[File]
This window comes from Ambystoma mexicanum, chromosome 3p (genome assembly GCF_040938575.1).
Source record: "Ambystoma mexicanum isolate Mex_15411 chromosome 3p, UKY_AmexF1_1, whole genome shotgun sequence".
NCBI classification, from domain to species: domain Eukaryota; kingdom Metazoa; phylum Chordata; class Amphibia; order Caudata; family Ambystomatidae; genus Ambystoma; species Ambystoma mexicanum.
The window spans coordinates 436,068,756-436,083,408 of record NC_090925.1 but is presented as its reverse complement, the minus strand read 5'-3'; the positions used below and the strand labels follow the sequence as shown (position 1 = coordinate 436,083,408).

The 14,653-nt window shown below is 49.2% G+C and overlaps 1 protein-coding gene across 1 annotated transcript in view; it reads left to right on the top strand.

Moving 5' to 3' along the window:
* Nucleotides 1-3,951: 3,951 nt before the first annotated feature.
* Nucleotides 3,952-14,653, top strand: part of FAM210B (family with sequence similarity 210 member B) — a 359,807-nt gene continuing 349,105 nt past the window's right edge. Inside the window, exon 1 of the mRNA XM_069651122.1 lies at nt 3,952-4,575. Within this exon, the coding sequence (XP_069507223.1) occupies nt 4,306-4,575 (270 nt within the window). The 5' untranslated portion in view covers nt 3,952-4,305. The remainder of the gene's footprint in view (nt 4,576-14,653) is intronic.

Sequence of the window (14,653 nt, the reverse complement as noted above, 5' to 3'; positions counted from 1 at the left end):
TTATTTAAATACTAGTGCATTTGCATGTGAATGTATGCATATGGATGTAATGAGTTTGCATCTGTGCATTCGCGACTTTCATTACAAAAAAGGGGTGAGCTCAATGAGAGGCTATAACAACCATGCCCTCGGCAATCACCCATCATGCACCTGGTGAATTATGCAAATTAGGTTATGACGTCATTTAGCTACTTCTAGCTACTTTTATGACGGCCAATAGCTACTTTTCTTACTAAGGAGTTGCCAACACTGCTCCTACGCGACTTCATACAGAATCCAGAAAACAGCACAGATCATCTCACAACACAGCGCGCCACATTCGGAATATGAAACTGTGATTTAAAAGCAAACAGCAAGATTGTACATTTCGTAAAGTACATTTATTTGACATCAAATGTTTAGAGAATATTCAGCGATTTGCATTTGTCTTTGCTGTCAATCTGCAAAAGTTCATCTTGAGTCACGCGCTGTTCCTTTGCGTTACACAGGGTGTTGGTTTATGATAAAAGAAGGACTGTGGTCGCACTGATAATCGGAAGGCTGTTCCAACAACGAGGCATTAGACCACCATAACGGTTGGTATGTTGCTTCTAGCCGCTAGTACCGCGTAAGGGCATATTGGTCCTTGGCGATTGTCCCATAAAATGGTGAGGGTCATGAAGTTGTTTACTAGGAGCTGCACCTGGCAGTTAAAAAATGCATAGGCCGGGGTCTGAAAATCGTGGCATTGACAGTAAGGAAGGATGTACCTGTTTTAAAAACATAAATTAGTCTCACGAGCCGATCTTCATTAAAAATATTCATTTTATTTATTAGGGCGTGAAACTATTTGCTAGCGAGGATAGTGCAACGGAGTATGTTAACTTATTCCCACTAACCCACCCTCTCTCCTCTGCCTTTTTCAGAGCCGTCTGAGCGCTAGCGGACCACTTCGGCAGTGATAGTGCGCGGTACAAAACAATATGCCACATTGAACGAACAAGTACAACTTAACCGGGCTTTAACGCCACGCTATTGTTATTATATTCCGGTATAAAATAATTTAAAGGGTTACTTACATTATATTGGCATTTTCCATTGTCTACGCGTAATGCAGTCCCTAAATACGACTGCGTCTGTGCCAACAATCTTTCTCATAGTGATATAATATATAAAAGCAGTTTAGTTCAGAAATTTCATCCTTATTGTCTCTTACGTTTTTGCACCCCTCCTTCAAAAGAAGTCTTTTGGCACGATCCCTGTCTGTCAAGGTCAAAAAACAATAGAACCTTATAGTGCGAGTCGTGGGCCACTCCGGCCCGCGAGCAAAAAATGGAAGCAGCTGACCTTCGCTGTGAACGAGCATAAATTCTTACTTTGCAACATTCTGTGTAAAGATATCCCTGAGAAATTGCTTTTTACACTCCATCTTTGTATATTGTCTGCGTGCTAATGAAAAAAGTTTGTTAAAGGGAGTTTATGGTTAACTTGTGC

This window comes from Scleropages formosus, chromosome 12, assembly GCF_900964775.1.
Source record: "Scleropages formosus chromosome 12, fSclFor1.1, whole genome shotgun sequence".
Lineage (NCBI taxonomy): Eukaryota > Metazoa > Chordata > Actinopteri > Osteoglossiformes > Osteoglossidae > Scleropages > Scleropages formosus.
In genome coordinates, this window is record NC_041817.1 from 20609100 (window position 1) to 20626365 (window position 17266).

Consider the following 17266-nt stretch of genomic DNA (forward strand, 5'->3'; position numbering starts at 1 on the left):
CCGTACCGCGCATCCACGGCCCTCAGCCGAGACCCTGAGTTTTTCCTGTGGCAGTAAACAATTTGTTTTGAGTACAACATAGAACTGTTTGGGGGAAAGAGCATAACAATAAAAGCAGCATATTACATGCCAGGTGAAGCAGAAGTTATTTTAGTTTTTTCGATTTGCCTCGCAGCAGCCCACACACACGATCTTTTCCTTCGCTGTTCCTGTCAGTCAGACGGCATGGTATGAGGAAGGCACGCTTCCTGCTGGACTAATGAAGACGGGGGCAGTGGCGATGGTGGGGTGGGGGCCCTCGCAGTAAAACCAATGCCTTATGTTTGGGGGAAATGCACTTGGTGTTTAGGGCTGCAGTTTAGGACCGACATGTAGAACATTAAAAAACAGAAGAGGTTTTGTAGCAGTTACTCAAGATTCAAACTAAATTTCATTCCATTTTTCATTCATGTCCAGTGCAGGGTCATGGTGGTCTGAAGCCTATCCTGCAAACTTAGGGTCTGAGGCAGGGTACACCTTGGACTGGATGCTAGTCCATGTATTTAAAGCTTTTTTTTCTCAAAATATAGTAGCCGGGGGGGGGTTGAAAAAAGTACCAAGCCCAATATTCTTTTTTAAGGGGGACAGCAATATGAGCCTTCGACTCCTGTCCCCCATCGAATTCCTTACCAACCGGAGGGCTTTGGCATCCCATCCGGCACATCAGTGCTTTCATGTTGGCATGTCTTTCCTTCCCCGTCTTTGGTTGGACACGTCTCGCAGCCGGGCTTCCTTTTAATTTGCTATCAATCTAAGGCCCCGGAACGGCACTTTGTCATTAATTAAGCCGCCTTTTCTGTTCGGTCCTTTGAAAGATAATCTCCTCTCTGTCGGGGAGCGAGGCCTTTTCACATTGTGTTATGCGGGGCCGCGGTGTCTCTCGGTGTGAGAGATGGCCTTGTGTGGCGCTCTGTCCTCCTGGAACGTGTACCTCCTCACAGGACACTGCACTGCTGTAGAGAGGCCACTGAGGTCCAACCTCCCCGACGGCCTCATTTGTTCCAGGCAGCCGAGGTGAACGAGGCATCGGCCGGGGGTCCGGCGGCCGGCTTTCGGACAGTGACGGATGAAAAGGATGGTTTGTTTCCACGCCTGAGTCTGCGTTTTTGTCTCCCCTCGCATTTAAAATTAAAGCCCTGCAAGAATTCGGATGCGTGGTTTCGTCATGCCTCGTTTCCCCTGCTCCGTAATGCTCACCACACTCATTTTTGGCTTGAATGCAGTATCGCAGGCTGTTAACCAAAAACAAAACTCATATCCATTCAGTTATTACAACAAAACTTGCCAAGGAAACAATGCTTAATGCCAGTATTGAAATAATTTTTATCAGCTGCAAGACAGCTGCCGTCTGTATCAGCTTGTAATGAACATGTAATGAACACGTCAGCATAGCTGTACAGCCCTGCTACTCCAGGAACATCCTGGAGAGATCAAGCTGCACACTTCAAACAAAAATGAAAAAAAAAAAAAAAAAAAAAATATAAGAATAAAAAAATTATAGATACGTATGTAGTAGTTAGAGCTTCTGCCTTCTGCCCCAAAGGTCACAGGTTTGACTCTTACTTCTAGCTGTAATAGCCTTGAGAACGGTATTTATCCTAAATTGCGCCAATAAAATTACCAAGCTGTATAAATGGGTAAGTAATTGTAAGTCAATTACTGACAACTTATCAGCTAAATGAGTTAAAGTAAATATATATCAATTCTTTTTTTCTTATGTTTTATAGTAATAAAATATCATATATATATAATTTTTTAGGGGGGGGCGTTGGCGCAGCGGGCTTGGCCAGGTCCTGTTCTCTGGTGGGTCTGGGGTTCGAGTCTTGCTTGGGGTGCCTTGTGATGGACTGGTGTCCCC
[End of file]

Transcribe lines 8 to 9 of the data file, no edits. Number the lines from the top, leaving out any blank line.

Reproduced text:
* Nucleotides 3,952-14,653, top strand: part of FAM210B (family with sequence similarity 210 member B) — a 359,807-nt gene continuing 349,105 nt past the window's right edge. Inside the window, exon 1 of the mRNA XM_069651122.1 lies at nt 3,952-4,575. Within this exon, the coding sequence (XP_069507223.1) occupies nt 4,306-4,575 (270 nt within the window). The 5' untranslated portion in view covers nt 3,952-4,305. The remainder of the gene's footprint in view (nt 4,576-14,653) is intronic.

Sequence of the window (14,653 nt, the reverse complement as noted above, 5' to 3'; positions counted from 1 at the left end):